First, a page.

The Middle East maintains a very definite and elaborate relationship with the rest of the world. Some of these relationships are cordial, others born of necessity and political expediency such as Gulf security, while others are mutually beneficial and actively nurtured. It is very interesting to study and understand the relationship between Arab nations and rest of the world.
Here is a snapshot of the relationships shared with different countries:
With The USA
This relationship depicts an underlying distrust of the fundamentalist values that govern most Arab nations, juxtaposed with an insatiable dependence upon Arab’s vast oil reserves. This high energy consumption is a primary reason that the United States walks a delicate balance in maintaining cordial relationships with Middle East countries despite periodic conflicting priorities. For instance, after 9/11 there were numerous allegations by the U.S. government that some of terrorists originated from Saudi Arabia. This caused a potential rift in relations, but unlike Iran, the dependence on the oil and Saudi Arabia as a formidable ally in the region, the U.S. negotiated terms under which it could continue to receive the much needed petroleum.
"The United States imported approximately 9 million barrels per day (MMbbl/d) of petroleum in 2014 from about 80 countries. Petroleum includes crude oil, natural gas plant liquids, liquefied refinery gases, refined petroleum products such as gasoline and diesel fuel, and biofuels, including ethanol and biodiesel. In 2014, about 80% of gross petroleum imports were crude oil, and about 44% of the crude oil that was processed in U.S. refineries was imported.
The top five source countries of U.S. petroleum imports in 2014 were Canada, Saudi Arabia, Mexico, Venezuela, and Iraq. The country rankings vary based on gross petroleum imports or net petroleum imports (gross imports minus exports)." (Source: U.S. Energy Information Administration)
The intricate relationship between the U.S. and Saudia Arabia started with ‘Abd al-‘Aziz Ibn Saud’, the founding monarch of Saudi Arabia. The event was initiated by most respected American president, Franklin D. Roosevelt in the year 1951. The outcome of these negotiations forever connected Arab’s oil with American national security.
In the current climate in the Middle East as well as the continuing instability in the entire region, the increasingly interdependent relationship between the kingdom and the U.S. is largely driven by the supply of cheap oil in in exchange for American protection. The ‘hate’ factor cannot be denied as well; as xenophia against all Arabs is rampant in the U.S. in some instances with cause, but in many it is the result of a lack of education and exposure.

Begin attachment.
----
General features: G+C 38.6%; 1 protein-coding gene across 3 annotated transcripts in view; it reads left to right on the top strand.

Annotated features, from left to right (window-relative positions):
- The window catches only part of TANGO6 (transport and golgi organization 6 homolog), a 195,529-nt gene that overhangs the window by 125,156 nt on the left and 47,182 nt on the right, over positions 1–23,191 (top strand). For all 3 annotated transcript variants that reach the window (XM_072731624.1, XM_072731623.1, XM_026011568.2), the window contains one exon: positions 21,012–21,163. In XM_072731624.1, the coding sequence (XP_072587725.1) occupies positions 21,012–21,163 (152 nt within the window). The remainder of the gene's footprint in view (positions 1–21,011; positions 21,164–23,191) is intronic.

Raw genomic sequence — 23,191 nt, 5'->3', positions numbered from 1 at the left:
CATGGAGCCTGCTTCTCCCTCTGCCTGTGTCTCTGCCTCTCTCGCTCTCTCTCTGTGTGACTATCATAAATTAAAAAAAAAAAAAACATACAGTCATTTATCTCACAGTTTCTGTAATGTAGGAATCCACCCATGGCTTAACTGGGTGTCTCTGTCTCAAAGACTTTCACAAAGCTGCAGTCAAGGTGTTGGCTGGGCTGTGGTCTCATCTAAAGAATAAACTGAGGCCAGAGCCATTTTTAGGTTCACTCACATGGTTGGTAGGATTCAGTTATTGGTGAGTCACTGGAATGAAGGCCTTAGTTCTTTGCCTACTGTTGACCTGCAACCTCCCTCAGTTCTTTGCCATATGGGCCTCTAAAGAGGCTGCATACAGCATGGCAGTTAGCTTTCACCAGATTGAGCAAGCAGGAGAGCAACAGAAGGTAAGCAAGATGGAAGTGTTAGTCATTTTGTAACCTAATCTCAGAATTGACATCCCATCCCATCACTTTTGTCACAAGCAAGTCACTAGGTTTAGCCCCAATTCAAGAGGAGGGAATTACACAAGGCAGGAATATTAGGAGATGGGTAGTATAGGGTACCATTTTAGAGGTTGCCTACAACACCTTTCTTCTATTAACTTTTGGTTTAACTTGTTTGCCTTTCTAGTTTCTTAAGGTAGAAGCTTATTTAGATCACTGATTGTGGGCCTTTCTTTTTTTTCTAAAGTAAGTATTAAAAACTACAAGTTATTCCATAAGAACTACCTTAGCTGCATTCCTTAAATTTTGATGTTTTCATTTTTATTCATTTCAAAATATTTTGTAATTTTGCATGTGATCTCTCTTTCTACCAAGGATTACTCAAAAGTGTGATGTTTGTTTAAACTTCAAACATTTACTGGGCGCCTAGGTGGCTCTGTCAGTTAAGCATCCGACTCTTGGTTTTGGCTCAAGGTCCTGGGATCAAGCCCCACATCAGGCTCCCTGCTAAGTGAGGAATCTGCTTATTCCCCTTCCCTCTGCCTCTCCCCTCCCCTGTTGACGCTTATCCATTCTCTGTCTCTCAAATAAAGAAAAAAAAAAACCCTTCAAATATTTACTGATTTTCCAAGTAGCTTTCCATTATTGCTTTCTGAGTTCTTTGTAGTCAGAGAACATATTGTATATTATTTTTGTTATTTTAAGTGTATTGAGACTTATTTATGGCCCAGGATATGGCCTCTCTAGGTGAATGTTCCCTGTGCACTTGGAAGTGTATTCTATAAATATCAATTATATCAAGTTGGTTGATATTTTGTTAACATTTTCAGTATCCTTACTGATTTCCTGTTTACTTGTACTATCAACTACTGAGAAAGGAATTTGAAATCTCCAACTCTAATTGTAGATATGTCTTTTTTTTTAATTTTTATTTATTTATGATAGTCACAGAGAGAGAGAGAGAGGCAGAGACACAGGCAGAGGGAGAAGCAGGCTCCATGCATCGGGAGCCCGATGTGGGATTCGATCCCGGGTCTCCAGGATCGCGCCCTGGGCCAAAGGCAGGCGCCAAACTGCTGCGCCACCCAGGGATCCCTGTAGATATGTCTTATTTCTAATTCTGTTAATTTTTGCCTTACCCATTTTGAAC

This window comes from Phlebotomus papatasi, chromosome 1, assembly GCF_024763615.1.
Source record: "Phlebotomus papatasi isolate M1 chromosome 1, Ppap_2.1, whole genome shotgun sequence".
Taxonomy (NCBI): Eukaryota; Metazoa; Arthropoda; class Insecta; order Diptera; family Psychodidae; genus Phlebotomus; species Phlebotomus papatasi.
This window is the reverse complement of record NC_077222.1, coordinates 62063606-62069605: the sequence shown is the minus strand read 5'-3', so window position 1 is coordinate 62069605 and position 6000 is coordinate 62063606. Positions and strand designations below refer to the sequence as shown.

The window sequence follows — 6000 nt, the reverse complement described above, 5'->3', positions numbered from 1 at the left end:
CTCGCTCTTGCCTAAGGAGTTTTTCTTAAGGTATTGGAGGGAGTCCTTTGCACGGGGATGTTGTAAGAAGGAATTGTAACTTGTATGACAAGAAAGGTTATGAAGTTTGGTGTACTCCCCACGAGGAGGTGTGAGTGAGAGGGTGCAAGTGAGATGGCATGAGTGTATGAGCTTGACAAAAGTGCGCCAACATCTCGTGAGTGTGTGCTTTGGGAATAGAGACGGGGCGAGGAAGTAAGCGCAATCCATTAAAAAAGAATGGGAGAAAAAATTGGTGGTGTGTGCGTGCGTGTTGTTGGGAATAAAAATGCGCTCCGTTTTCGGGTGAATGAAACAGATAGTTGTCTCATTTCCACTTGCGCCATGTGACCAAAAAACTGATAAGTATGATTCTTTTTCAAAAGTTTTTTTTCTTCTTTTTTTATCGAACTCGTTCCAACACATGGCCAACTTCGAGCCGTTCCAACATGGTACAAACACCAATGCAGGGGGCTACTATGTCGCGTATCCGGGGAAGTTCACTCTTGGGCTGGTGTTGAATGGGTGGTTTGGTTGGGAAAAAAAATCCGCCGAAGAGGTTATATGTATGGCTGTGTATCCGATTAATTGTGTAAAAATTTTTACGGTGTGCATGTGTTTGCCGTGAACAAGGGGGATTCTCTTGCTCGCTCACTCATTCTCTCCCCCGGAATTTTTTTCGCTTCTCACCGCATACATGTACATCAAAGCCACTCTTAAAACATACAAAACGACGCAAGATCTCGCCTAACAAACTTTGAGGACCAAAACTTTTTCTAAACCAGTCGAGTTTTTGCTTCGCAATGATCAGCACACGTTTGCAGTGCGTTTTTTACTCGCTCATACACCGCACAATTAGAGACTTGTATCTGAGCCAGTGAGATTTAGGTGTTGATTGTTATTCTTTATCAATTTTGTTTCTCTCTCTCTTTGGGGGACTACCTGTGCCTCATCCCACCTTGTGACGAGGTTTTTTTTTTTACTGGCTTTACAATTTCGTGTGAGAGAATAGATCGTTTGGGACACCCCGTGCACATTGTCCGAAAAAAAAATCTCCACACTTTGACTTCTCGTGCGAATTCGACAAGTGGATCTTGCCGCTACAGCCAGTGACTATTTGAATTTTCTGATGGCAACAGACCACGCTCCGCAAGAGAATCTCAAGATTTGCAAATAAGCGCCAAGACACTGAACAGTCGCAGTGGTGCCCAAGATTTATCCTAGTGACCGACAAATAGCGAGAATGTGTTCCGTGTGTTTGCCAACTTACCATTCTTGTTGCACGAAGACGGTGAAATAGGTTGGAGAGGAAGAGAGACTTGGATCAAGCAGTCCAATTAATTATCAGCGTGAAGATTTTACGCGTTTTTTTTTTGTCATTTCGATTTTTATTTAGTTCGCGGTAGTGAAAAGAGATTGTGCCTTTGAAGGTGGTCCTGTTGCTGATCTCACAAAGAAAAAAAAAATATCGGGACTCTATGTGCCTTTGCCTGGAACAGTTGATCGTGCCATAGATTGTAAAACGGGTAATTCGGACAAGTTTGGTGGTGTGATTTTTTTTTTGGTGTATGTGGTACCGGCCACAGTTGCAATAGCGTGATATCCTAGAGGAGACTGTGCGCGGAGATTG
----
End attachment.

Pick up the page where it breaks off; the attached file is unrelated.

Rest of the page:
The relationship between the Peoples' Republic of China and Saudi Arabia goes beyond the love for ‘oil’ or rather the greed for it. The mutually beneficial relationship is predicated by an exchange of goodsfor petrol. This success of this relationship can be seen in the ubiquity of Chinese goods being sold in throughout the Middle East. Like most countries that are voracious consumers of the low price goods manufactured in China, Saudi Arabia procures many of these items through bilateral agreements in which China gets oil in exchange. In addition, there are a number of infrastructure projects being undertaken by the two countries which include:
- Saudi Arabia has become increasingly important as an investment location for the Chinese (with the Saudi reciprocating the interest by increasing their presence in China as part of King Abdullah’s “Look East” strategy).
- Chinese firms have begun to invest in infrastructure and industry in Saudi Arabia, including in an aluminum smelter in the southern province of Jizan, at a cost of US$3 billion.
- Direct flights from China
- Beijing-Jeddah (4 flights weekly)
- Guangzhou-Jeddah (1 flight weekly)
- Guangzhou-Riyadh (3 flights weekly) (Source: China Briefing)
The Middle East clearly understands that China’s global rise is a force to be reckoned with and that a strong relationship between the two will be mutually beneficial. The price for this relationship is built upon economic and infrastructure interests versus the quid pro quo relationship that exists between the Saudi Arabia and the U.S. which trades oil in exchange for Gulf security.
With India & Other Asian Countries
India has become a major business partner with Saudia Arabia. Like other nations the relationship between the two countries is primarily a "buyer-seller" relationship with oil being the primary commodity. The recent visit of Saudi Arabia's Crown Prince Salman bin Abdulaziz Al Saud to New Delhi boosted strategic ties and the two countries agreed to explore ways and means to transform their buyer-seller relationship. According to Saudi Arabia is India's fourth largest trading partner at $43.78 billion in fiscal 2012-13. In the April-November period of the current fiscal, the two-way trade was $32.7 billion. Imports of crude by India form a major part of this trade. Almost one-fifth of India's oil imports come from Saudi Arabia. (Source: Times of India)